¶10 With the buildings in their present locations, Whitfield's building is three feet from his east property line and twenty feet from the west. However, with the encroachment of over thirteen feet, there are fewer than seven feet between the two buildings.

¶11 Comparing the evidence and stipulations with the quoted precepts of Kasner, supra, this court finds the trial court erred in sustaining the demurrer to the evidence introduced in behalf of the permanent injunction. There is evidence that the encroachment materially affects Whitfield's use of his land.

¶12 The defendant's evidence in chief points to the conclusion that the encroachment is not slight, which fact is one of those facts necessary for obtaining the mandatory injunction. Two cases demonstrate that the sheer size of the encroachment is not the determinative factor. In Fairlawn Cemetary Assn. v. First Presbyterian Church 496 P.2d 1185 (Okl. 1972), a 2-inch encroachment was ordered removed. Conversely, in Kasner v. Reynolds, supra, a 4.75 foot encroachment was held to be slight. The other factors which must be considered are the cost of removal, the value of the benefit of removal to be gained by the party requesting the injunction, and the availability of compensation by way of money damages. The stipulations contained in the pretrial order contain the fair market value at the time of purchase of the land which is encroached upon ($35,000.00) and the total appraised value of the encroaching building ($140,000.00). The extent of the encroachment and the detriment suffered by the party requesting the injunction establish a prima facie showing such as necessary for an injunction. The sustaining of the demurrer to the evidence at this point is clearly against the weight of the evidence.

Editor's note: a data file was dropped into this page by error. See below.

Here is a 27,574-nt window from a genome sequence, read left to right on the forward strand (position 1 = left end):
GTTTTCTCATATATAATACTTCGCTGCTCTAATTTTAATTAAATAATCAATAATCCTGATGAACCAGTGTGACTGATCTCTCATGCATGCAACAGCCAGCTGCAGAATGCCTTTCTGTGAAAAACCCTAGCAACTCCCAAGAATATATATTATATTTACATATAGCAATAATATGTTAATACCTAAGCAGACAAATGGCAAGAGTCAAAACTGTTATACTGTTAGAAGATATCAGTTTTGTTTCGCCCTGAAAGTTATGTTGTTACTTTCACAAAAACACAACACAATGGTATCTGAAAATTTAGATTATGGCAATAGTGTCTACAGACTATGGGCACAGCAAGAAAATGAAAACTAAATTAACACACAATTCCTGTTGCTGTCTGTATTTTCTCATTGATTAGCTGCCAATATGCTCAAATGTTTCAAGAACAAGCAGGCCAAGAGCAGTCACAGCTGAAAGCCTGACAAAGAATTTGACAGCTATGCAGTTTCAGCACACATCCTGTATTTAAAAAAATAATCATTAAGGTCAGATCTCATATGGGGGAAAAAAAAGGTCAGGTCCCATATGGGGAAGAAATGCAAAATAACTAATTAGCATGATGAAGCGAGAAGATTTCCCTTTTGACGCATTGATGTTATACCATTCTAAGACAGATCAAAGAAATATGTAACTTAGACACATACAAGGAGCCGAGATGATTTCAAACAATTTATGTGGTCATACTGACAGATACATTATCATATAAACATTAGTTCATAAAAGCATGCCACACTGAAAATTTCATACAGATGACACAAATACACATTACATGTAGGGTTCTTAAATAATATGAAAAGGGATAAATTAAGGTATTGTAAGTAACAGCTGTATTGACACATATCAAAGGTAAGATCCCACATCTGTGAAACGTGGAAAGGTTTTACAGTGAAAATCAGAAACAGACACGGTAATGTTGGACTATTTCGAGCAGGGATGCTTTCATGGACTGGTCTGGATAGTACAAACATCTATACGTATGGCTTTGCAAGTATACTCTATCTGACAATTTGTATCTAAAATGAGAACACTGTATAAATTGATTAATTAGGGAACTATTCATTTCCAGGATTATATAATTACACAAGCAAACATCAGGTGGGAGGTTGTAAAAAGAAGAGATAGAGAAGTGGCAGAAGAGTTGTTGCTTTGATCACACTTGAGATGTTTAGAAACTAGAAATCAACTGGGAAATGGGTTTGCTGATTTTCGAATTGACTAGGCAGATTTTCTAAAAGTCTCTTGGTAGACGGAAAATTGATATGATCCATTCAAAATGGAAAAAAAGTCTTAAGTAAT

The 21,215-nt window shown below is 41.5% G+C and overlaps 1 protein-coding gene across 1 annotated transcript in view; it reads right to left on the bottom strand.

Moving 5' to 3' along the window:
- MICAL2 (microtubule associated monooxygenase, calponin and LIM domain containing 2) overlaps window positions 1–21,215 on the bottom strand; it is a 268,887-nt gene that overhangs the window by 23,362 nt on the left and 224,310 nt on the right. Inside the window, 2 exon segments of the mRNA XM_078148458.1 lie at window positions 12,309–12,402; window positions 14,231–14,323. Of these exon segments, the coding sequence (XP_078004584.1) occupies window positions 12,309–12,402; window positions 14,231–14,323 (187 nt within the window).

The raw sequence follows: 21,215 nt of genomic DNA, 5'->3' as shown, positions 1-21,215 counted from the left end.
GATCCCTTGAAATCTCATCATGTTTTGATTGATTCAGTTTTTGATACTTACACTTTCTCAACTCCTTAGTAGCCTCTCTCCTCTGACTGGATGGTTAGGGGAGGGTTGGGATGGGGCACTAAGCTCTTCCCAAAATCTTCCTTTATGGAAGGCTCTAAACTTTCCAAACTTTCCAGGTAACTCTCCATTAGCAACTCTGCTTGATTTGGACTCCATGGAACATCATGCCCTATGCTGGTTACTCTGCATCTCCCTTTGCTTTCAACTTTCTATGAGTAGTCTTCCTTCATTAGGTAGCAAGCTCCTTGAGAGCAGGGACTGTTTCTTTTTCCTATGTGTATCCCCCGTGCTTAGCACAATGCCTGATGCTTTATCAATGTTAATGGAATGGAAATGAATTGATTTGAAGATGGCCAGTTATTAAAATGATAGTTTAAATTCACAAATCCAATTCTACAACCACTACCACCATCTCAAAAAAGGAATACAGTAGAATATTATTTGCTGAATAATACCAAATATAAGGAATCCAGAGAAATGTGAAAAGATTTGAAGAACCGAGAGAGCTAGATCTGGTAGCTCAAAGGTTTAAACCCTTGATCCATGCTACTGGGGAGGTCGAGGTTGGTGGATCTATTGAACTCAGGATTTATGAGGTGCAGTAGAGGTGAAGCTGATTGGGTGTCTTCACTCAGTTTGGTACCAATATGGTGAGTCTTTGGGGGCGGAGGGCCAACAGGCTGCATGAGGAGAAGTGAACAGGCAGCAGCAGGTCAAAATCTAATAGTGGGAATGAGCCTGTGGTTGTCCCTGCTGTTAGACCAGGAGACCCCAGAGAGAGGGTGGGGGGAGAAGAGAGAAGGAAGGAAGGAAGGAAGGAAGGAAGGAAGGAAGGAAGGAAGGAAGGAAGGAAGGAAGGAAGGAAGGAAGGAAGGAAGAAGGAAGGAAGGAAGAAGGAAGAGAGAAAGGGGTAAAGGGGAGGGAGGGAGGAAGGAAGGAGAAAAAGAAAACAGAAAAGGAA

¶13 The inquiry into whether a permanent injunction should be granted is to be determined upon a consideration of all the equities between the parties. Once all of those competing equities are laid before the court, the ultimate determination is largely a matter of an exercise of the discretion of the trial court. Kasner v. Reynolds, supra.

¶14 Once the movant, here the defendant, has made a prima facie case it remains for the party resisting the injunction to place before the court his evidence of the competing equities, such as the cost of removal, the adequacy of monetary damages, and the relative hardships of the parties were the injunction to be granted. Thus, as demonstrated by Snow v. Winn, supra, the party unsuccessful in the presentation of the demurrer to the evidence in an equity action must be afforded an opportunity to present his evidence. The Judgment of the trial court is therefore reversed and the cause remanded to the trial court for presentation of the evidence of the party resisting the injunction. This disposition renders discussion of appellant's second ground for reversal unnecessary.


¶16 All Justices concur.